Providing personalized biologic treatments for patients with rheumatoid arthritis can help save nearly 2.6 million in total costs for every 272 patients over a period of three years and can also increase the effectiveness by 3.67 quality adjusted life years, a new study presented at the EULAR 2012, the Annual Congress of the European League Against Rheumatism reveals.
The Dutch study, which investigated 272 patients with RA starting adalimumab treatment, measured DAS28** HAQ*** and biologic use over three years. A treatment protocol for personalised care was defined in which EULAR**** response and adalimumab serum drug level test results at six months determined whether adalimumab treatment was continued or discontinued, dosing was altered or, in case of non-response, another biological treatment was started. Using a patient level Markov model, outcomes in DAS28, HAQ, and biologic use for the personalised care group were simulated and compared to the observed drug use and disease course.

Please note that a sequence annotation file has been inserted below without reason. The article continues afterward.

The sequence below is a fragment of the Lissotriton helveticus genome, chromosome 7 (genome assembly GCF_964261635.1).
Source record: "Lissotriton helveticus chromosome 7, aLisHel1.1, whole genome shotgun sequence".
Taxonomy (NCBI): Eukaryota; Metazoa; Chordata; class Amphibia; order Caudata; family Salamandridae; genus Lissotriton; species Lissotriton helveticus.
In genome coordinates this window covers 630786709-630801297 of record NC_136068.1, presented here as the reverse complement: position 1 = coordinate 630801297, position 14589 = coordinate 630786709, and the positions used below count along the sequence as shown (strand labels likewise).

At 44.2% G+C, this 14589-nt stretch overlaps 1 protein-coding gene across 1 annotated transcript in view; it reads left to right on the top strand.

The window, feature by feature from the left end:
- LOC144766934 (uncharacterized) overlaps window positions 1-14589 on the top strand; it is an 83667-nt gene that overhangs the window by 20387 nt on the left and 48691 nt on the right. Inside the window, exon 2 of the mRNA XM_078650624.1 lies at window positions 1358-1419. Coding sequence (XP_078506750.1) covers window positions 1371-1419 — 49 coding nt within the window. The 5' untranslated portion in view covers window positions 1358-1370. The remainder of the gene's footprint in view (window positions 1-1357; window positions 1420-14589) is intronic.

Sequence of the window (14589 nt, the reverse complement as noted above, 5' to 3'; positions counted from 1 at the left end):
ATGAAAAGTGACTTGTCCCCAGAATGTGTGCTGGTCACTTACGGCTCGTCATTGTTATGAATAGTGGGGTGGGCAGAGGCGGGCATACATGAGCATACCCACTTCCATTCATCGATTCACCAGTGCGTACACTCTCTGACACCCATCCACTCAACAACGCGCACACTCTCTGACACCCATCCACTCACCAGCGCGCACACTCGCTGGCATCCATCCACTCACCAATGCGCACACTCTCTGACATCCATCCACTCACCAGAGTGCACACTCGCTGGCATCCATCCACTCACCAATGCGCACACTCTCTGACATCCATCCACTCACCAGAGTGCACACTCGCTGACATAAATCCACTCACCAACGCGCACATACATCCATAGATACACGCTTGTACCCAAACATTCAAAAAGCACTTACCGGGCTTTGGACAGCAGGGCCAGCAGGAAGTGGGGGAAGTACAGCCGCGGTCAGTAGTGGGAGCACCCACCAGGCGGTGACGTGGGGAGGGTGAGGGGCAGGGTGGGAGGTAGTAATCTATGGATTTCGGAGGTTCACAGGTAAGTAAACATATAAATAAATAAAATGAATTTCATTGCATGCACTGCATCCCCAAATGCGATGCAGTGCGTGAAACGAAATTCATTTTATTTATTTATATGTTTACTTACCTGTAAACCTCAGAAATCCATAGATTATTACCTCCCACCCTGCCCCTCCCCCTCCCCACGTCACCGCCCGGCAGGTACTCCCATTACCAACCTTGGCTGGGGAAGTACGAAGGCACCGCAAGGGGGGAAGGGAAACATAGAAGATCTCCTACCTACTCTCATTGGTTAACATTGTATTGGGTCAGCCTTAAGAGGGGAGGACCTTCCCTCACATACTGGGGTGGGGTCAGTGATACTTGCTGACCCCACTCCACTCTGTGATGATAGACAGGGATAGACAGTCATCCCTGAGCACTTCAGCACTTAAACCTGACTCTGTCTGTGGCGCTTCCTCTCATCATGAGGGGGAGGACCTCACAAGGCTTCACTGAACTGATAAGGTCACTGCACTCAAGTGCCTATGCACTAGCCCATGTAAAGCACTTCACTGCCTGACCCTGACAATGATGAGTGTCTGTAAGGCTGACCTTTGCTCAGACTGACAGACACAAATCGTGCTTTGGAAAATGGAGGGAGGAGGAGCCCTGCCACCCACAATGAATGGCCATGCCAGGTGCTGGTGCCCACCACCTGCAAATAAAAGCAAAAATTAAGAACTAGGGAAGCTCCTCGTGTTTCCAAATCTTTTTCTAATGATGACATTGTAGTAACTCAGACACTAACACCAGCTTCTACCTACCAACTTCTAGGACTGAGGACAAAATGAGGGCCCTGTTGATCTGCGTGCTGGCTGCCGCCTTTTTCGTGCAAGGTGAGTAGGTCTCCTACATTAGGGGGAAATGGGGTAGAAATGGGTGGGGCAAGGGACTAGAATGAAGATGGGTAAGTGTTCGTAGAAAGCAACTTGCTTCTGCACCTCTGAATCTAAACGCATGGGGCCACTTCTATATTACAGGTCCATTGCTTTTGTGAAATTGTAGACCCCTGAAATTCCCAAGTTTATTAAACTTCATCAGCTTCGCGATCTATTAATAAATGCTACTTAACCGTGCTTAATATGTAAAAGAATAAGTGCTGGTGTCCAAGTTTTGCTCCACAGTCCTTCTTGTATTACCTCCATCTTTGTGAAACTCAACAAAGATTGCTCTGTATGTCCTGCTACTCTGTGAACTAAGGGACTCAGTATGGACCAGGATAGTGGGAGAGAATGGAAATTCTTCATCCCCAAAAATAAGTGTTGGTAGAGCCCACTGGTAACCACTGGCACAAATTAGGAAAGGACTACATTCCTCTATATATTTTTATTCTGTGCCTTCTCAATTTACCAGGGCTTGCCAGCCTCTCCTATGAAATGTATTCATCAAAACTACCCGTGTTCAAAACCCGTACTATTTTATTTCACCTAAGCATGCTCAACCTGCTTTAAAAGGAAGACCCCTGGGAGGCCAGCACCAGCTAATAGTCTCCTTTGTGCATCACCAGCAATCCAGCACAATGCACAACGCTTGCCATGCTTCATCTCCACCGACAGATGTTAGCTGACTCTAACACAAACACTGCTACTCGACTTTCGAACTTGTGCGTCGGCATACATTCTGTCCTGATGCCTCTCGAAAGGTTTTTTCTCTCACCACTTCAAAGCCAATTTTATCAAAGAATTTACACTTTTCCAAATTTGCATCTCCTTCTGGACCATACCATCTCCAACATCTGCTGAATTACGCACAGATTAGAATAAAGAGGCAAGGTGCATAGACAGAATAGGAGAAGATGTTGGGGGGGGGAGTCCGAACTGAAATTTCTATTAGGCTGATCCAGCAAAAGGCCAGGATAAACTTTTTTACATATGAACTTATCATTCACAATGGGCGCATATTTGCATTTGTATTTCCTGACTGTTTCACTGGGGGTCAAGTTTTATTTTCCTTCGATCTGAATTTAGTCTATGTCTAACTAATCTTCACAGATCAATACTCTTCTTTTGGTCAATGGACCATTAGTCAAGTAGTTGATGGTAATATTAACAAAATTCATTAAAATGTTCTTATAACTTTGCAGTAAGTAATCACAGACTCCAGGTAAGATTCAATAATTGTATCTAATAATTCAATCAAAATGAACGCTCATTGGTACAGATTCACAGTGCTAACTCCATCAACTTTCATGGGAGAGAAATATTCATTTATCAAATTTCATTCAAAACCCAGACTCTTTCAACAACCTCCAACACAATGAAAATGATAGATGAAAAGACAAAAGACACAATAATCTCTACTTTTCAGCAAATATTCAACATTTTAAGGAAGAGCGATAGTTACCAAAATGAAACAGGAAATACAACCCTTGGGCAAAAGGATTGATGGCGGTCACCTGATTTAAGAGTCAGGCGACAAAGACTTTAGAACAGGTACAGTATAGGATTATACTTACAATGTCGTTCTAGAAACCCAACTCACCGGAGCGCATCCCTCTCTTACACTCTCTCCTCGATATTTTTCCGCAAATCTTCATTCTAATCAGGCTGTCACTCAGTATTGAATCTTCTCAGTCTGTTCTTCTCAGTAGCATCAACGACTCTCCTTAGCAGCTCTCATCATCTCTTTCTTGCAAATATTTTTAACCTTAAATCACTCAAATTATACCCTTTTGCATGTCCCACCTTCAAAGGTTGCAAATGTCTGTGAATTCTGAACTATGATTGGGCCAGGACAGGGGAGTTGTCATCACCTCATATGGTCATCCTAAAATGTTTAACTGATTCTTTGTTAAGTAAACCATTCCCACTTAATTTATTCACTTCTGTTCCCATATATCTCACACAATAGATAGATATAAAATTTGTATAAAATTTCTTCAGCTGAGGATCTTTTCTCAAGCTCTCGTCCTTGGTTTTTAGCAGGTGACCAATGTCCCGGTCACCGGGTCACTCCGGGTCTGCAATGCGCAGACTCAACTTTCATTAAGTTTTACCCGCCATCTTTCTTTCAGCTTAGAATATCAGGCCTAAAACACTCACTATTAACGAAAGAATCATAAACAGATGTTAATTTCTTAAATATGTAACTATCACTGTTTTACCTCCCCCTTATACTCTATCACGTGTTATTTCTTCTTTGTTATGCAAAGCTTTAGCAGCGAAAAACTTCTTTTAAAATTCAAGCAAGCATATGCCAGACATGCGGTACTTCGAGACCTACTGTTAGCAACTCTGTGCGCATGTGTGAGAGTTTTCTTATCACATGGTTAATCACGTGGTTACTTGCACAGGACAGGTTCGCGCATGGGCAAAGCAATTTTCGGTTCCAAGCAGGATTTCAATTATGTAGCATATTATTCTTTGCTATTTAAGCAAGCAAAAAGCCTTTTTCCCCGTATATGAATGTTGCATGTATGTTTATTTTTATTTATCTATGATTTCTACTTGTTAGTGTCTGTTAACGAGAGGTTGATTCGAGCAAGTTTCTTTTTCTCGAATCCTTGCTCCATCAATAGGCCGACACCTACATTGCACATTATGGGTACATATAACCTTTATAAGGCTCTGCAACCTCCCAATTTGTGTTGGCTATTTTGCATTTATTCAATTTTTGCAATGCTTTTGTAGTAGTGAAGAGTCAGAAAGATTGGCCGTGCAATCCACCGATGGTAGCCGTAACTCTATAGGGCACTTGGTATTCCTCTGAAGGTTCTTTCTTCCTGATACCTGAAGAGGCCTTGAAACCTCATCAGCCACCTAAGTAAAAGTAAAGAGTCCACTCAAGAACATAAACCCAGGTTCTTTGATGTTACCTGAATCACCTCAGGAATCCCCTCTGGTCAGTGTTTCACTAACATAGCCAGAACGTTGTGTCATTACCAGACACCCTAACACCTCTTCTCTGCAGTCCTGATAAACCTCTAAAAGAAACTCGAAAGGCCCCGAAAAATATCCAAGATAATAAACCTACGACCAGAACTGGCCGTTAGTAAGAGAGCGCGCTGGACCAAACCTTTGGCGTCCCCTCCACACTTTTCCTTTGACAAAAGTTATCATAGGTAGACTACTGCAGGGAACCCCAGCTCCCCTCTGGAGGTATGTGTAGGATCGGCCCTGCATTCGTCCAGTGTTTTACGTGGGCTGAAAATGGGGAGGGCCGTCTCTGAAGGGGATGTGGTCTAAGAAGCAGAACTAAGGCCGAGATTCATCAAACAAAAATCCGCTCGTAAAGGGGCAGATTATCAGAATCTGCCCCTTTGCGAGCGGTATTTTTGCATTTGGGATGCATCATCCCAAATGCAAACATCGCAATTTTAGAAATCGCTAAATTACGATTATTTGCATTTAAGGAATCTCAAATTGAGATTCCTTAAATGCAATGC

Charlotte Krieckaert from the Jan van Breemen Research Institute, Reade, The Netherlands and lead author of the study stated: "Governments and health authorities around the world are looking to save money by cutting costs and providing reduced access to more expensive treatments. This study demonstrates that with careful monitoring and testing disease activity at six months, costs for RA treatment can be reduced and treatment effectiveness can actually increase."
In total, 2,562,494 was saved on biological drug costs and testing costs amounted to 10,872, resulting in an average incremental cost-effectiveness ratio (ICER)***** of -707,236 per QALY gained. Personalised care saved costs and was more effective in 77.6% of simulations, but was cost saving and less effective in 22.4%.